spice-girls-goodbye-k7-melanie-emma-geri-14346-MLB2810161058_062012-Fby Jessica Place
Staff Writer

One of the most tragic and significant moments of my childhood was the day the Spice Girls broke up.

It was 1998, and I was 11 years old. My life revolved around the Spice Girls. My best friends and I used to spend hours dancing to their songs in our training bras, track pants, and platform Skechers. I watched my VHS tape of Spice World over and over, certain that it was the greatest cinematic masterpiece of all time. I had a giant poster of Ginger Spice in her Union Jack dress on my wall. I lived and breathed Girl Power. So when the band announced that they were breaking up, I was devastated.
But there was hope on the horizon. The next year, the Spice Girls were back…minus Ginger Spice, my personal favorite. I bought their new album, but it just wasn’t the same. On the cover of the CD, the girls were wearing boring outfits and natural make-up; no more glittery babydoll dresses. The songs were horribly forgettable. Defeated, I had to go out in search of Girl Power elsewhere.

That was when I learned about moving on. You can’t recapture the magic of a certain time and place again. When it’s time to let go, that’s all that you can do.

I am graduating from Wake Div this year, and for a lot of reasons, that makes me sad. I’ll miss seeing my best friends all the time. I’ll miss the warmth and uniqueness of our spiritual community. I’ll miss the rhythm of my day, and getting to spend it learning new things. I’ll miss a thousand little things – all of the things about this time and place that give me a sense of belonging, a sense of home.

When I’m feeling low about leaving, and feeling fearful about the uncertainty of the future, I think, “Why can’t I just stay here?”

But I know that I can’t stay here. Even if I enrolled in another program at Wake, or if I intentionally failed all my finals so I could stick around another semester, it wouldn’t be the same. That’s not because this place is going to radically change next year. It’s because I’m changing.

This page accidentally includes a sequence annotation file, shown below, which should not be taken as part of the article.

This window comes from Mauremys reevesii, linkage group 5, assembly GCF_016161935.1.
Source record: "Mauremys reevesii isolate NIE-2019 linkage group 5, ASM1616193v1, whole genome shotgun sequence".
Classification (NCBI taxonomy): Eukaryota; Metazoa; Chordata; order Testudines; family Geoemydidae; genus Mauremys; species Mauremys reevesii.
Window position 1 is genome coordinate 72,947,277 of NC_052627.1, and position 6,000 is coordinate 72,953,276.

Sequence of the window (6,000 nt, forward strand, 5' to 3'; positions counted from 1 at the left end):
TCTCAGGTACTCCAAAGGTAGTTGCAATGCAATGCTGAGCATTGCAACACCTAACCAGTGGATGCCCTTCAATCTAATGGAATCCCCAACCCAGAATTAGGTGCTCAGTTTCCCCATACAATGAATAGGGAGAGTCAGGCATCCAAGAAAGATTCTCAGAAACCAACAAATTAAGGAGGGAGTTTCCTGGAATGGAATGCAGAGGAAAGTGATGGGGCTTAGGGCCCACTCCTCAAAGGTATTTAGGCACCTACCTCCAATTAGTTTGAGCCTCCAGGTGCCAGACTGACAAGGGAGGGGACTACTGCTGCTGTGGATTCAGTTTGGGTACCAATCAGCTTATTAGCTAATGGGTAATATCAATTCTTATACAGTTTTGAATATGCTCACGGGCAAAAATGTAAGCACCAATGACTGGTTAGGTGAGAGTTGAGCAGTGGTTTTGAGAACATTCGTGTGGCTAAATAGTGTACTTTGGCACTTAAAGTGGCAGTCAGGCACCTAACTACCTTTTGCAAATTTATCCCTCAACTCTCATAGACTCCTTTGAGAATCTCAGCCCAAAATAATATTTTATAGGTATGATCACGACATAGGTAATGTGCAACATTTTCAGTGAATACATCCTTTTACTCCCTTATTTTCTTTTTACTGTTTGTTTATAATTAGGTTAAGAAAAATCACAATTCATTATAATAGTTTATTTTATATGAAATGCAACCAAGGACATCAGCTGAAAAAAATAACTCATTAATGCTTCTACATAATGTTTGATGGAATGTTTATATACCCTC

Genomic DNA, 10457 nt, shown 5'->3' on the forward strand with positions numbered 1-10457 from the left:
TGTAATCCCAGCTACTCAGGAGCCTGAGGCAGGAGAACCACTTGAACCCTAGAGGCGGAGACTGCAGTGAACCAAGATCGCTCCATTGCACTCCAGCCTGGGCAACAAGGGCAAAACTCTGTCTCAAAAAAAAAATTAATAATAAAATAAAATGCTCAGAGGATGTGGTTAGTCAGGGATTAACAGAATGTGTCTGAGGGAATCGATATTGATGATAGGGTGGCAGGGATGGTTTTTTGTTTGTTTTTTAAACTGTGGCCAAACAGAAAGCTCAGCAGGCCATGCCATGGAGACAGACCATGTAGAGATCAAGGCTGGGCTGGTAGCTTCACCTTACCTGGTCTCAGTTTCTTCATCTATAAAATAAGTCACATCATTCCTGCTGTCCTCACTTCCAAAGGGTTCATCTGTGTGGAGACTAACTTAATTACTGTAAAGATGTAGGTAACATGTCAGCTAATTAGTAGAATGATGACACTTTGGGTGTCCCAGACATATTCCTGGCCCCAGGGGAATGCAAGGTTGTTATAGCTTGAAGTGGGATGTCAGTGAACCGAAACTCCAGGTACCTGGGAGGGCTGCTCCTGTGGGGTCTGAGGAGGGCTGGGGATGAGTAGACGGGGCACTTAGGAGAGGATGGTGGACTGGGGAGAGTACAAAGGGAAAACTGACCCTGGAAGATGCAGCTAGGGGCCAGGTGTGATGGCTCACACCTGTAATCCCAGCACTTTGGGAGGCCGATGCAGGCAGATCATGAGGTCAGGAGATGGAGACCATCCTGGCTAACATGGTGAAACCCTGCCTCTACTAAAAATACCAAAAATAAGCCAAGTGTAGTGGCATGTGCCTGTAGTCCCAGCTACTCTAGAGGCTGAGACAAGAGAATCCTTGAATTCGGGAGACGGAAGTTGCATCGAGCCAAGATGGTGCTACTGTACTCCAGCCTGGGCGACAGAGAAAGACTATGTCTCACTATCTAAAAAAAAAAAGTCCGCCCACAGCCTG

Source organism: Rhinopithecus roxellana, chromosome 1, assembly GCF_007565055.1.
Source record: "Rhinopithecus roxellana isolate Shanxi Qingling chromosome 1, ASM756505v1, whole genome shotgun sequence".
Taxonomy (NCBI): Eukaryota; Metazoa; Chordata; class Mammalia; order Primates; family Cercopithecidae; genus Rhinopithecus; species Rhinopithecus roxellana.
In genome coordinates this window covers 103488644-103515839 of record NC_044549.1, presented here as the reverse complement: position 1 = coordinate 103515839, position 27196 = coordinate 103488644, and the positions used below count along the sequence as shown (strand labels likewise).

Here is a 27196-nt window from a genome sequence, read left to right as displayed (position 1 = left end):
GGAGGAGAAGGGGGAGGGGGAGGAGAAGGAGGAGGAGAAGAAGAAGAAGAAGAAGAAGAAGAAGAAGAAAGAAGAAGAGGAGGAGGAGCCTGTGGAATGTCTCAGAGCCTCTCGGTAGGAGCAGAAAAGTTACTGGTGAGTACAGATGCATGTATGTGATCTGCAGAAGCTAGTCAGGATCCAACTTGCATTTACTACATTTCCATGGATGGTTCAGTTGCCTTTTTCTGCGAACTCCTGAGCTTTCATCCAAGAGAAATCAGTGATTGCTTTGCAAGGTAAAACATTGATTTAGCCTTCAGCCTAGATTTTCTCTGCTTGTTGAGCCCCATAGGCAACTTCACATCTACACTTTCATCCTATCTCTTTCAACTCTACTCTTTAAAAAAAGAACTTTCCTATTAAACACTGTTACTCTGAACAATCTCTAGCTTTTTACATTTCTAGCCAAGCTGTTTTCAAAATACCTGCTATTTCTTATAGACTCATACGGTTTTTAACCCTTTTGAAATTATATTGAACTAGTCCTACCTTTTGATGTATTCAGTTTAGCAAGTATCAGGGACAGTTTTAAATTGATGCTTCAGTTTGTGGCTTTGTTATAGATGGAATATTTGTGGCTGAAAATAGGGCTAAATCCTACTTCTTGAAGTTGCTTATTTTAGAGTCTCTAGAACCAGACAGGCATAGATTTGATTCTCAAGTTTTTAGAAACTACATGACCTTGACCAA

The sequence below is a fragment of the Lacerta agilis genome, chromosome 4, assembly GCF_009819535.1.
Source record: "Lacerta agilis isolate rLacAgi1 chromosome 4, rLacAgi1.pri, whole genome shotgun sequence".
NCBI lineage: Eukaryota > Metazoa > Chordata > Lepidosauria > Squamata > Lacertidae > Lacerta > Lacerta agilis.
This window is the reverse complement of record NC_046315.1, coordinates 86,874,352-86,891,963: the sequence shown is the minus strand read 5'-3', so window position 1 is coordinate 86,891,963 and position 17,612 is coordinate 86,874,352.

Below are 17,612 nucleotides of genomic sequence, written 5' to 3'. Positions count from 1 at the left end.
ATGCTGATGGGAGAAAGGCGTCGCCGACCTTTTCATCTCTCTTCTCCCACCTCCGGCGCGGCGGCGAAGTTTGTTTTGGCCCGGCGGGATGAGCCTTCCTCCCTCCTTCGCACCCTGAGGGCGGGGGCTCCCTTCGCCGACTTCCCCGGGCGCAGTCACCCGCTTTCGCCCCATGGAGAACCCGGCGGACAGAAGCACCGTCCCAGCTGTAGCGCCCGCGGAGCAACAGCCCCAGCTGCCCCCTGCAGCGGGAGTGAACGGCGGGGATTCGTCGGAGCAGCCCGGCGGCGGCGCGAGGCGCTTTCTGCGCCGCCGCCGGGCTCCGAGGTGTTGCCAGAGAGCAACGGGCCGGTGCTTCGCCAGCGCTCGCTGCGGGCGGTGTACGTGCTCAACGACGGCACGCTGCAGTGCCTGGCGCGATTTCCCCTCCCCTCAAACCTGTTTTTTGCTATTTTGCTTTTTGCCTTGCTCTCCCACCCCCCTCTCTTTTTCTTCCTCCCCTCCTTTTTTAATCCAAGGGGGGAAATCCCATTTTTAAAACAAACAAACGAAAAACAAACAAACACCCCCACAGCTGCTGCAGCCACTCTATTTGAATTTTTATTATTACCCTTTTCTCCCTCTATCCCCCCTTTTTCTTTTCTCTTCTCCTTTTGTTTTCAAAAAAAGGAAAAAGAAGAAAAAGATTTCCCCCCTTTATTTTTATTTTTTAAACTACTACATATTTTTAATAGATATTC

Maybe that Spice Girls album wasn’t quite as bad as I remember. It was shallow pop music from a band that had always made shallow pop music. The bigger difference was that I was growing up. It was time for me to go find something new to love. In a few years, I would discover different kinds of “Girl Power” bands, like Bikini Kill and Sleater-Kinney and The Raincoats – I had to leave behind pop to discover the power of rock! There were new things out there for me that I never would have found if I had kept clinging onto the past.

Right now, just like when the Spice Girls broke up, I feel like I’m losing my identity. For three years, I’ve been a student. Who will I be when that’s not who I am anymore? For three years, I’ve been a part of a close-knit community. Who will I be when I don’t have my community to lean on anymore?

It’s scary. But I always knew that my life in this time and place wasn’t for keeps. I have passed through this experience in order to move on and do new things. It’s time for me to go find something new to love.

Moving on doesn’t mean leaving behind. I’ll carry everything I’ve learned with me, inside and outside the classroom. Wake Div has helped shape me into the person that I am today. As I find my way in the new time and place that God has in store for me, I’ll take the love that I have for this place with me. I’ll plant that love into new experiences, which will in turn continue to help me grow and change.

“For everything there is a season,” as it says in Ecclesiastes.

Or as the Spice Girls would say, “I wanna, I wanna, I wanna, I wanna, I wanna really really really wanna zigazig ah.”

Amen.